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Ezh2 mutations found in the Weaver overgrowth syndrome cause a partial loss of H3K27 histone methyltransferase activity.

Ezh2 mutations found in the Weaver overgrowth syndrome cause a partial loss of H3K27 histone methyltransferase activity.
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Lui JC, Barnes KM, Dong L, Yue S, Graber E, Rapaport R, Dauber A, Nilsson O, Baron J,


Lui JC, Barnes KM, Dong L, Yue S, Graber E, Rapaport R, Dauber A, Nilsson O, Baron J, (click to view)

Lui JC, Barnes KM, Dong L, Yue S, Graber E, Rapaport R, Dauber A, Nilsson O, Baron J,

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The Journal of clinical endocrinology and metabolism 2017 12 13() doi 10.1210/jc.2017-01948
Abstract
Context
Weaver syndrome is characterized by tall stature, advanced bone age, characteristic facies, and variable intellectual disability. It is caused by heterozygous mutations in EZH2, a histone methyltransferase responsible for H3K27 trimethylation. However, no early truncating mutations have been identified, suggesting that null mutations do not cause Weaver syndrome.

Objective
To test alternative hypotheses that EZH2 variants found in Weaver syndrome either cause a gain of function or a partial loss of function.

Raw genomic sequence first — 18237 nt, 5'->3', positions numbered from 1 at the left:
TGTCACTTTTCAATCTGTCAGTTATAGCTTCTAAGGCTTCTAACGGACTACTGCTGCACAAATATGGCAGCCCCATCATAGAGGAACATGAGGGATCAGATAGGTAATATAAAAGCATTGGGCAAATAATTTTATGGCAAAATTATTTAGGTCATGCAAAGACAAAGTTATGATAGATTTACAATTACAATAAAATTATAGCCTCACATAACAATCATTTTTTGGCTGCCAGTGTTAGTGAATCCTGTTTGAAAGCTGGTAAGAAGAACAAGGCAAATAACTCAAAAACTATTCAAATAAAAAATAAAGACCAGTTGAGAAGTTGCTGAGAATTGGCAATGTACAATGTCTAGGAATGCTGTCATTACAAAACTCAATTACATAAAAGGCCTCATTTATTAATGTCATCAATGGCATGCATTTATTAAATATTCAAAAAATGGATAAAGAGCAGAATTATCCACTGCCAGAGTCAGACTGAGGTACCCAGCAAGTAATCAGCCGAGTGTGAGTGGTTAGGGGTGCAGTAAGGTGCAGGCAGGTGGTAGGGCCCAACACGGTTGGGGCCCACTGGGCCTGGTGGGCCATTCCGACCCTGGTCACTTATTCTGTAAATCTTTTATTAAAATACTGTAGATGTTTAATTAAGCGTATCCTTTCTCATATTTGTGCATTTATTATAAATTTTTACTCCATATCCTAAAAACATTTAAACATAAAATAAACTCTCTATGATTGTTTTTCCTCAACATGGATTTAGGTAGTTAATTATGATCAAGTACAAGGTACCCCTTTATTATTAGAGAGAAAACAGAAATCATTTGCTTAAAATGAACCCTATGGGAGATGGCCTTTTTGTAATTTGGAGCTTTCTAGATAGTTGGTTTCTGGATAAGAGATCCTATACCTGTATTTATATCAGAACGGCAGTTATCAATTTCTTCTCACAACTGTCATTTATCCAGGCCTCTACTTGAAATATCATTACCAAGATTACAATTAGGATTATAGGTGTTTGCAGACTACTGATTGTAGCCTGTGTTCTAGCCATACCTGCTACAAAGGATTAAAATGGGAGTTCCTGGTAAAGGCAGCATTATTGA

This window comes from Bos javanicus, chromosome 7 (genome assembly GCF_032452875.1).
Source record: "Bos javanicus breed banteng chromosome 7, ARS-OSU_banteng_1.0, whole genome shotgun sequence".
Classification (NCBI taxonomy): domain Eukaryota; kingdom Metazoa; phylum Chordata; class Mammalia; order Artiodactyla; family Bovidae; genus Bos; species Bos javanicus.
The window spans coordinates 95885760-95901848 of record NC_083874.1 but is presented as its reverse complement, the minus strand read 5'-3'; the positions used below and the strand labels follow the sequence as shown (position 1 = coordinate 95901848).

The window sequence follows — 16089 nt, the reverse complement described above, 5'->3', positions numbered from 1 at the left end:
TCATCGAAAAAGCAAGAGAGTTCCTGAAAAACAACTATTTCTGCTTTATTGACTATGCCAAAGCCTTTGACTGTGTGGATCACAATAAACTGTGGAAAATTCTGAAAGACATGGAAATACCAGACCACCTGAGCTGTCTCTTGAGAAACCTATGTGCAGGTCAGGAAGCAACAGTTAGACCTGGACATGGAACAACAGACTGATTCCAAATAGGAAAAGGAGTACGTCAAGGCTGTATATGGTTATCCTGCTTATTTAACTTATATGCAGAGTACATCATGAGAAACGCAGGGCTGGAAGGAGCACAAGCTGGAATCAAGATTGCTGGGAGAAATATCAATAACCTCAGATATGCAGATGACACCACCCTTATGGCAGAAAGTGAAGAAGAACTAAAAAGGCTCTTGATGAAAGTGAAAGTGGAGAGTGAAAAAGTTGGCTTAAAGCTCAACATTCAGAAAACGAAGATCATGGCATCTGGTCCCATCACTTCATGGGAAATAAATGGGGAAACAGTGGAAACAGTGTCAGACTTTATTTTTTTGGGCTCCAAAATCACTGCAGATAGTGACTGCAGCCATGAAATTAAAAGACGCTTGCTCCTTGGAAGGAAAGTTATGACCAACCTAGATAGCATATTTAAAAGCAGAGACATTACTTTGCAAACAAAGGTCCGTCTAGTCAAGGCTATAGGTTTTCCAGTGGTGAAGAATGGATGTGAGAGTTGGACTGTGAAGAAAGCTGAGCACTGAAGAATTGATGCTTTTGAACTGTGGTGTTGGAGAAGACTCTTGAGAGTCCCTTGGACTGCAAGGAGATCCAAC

Design
Exome sequencing was performed in a boy with tall stature, advanced bone age, and mild dysmorphic features. Mutant or wild-type EZH2 protein was expressed in mouse growth plate chondrocytes with or without endogenous EZH2, and enzymatic activity was measured. A mouse model was generated, and histone methylation was assessed in heterozygous and homozygous embryos.

Results
A de novo missense EZH2 mutation (c.1876G>A (p.Val626Met)) was identified in the proband. When expressed in growth plate chondrocytes, the mutant protein showed decreased histone methyltransferase activity. A mouse model carrying this EZH2 mutation was generated using CRISPR/Cas9. Homozygotes showed perinatal lethality while heterozygotes were viable, fertile, and showed mild overgrowth. Both homozygous and heterozygous embryos showed decreased H3K27 methylation.

Conclusion
We generated a mouse model with the same mutation as our patient and found that it recapitulates the Weaver overgrowth phenotype, and demonstrated that EZH2 mutations found in Weaver syndrome cause a partial loss of function.

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